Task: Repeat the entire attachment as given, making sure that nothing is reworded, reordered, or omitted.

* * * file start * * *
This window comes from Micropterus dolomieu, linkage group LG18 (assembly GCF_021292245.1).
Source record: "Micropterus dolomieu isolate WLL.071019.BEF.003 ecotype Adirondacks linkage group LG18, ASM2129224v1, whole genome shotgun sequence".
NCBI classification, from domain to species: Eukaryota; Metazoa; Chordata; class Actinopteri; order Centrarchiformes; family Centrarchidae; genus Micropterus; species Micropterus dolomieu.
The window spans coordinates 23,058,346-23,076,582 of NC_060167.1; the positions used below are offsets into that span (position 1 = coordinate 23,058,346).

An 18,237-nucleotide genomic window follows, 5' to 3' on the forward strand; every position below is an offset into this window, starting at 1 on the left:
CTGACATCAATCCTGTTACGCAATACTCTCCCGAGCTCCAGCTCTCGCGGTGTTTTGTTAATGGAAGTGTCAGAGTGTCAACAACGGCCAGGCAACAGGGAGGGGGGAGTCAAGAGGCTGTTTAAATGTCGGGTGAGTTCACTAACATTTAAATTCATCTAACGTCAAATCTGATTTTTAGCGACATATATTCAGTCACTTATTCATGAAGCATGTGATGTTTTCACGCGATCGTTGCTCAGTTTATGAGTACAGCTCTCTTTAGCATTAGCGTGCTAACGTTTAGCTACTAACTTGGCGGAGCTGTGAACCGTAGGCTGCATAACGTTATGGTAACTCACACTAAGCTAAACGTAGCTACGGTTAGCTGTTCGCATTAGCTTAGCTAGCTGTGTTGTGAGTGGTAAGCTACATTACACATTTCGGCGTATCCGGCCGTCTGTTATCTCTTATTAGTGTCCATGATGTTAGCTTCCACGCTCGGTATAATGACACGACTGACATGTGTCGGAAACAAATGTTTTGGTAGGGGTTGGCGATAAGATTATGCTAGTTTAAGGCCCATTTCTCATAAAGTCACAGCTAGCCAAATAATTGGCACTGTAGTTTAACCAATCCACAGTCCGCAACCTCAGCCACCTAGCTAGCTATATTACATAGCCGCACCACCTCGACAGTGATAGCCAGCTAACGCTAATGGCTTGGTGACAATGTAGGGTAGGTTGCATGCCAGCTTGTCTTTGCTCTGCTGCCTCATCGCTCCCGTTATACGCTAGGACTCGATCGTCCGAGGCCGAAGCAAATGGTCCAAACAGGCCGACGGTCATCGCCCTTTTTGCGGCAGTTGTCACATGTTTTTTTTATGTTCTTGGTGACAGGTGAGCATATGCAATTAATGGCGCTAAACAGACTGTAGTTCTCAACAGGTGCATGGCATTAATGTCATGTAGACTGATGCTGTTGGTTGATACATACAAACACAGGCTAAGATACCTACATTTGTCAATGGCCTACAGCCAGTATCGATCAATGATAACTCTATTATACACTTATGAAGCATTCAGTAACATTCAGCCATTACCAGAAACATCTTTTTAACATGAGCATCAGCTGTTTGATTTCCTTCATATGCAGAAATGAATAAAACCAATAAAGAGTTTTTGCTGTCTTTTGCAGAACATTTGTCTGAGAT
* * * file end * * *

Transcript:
This window comes from Micropterus dolomieu, linkage group LG18 (assembly GCF_021292245.1).
Source record: "Micropterus dolomieu isolate WLL.071019.BEF.003 ecotype Adirondacks linkage group LG18, ASM2129224v1, whole genome shotgun sequence".
NCBI classification, from domain to species: Eukaryota; Metazoa; Chordata; class Actinopteri; order Centrarchiformes; family Centrarchidae; genus Micropterus; species Micropterus dolomieu.
The window spans coordinates 23,058,346-23,076,582 of NC_060167.1; the positions used below are offsets into that span (position 1 = coordinate 23,058,346).

An 18,237-nucleotide genomic window follows, 5' to 3' on the forward strand; every position below is an offset into this window, starting at 1 on the left:
CTGACATCAATCCTGTTACGCAATACTCTCCCGAGCTCCAGCTCTCGCGGTGTTTTGTTAATGGAAGTGTCAGAGTGTCAACAACGGCCAGGCAACAGGGAGGGGGGAGTCAAGAGGCTGTTTAAATGTCGGGTGAGTTCACTAACATTTAAATTCATCTAACGTCAAATCTGATTTTTAGCGACATATATTCAGTCACTTATTCATGAAGCATGTGATGTTTTCACGCGATCGTTGCTCAGTTTATGAGTACAGCTCTCTTTAGCATTAGCGTGCTAACGTTTAGCTACTAACTTGGCGGAGCTGTGAACCGTAGGCTGCATAACGTTATGGTAACTCACACTAAGCTAAACGTAGCTACGGTTAGCTGTTCGCATTAGCTTAGCTAGCTGTGTTGTGAGTGGTAAGCTACATTACACATTTCGGCGTATCCGGCCGTCTGTTATCTCTTATTAGTGTCCATGATGTTAGCTTCCACGCTCGGTATAATGACACGACTGACATGTGTCGGAAACAAATGTTTTGGTAGGGGTTGGCGATAAGATTATGCTAGTTTAAGGCCCATTTCTCATAAAGTCACAGCTAGCCAAATAATTGGCACTGTAGTTTAACCAATCCACAGTCCGCAACCTCAGCCACCTAGCTAGCTATATTACATAGCCGCACCACCTCGACAGTGATAGCCAGCTAACGCTAATGGCTTGGTGACAATGTAGGGTAGGTTGCATGCCAGCTTGTCTTTGCTCTGCTGCCTCATCGCTCCCGTTATACGCTAGGACTCGATCGTCCGAGGCCGAAGCAAATGGTCCAAACAGGCCGACGGTCATCGCCCTTTTTGCGGCAGTTGTCACATGTTTTTTTTATGTTCTTGGTGACAGGTGAGCATATGCAATTAATGGCGCTAAACAGACTGTAGTTCTCAACAGGTGCATGGCATTAATGTCATGTAGACTGATGCTGTTGGTTGATACATACAAACACAGGCTAAGATACCTACATTTGTCAATGGCCTACAGCCAGTATCGATCAATGATAACTCTATTATACACTTATGAAGCATTCAGTAACATTCAGCCATTACCAGAAACATCTTTTTAACATGAGCATCAGCTGTTTGATTTCCTTCATATGCAGAAATGAATAAAACCAATAAAGAGTTTTTGCTGTCTTTTGCAGAACATTTGTCTGAGAT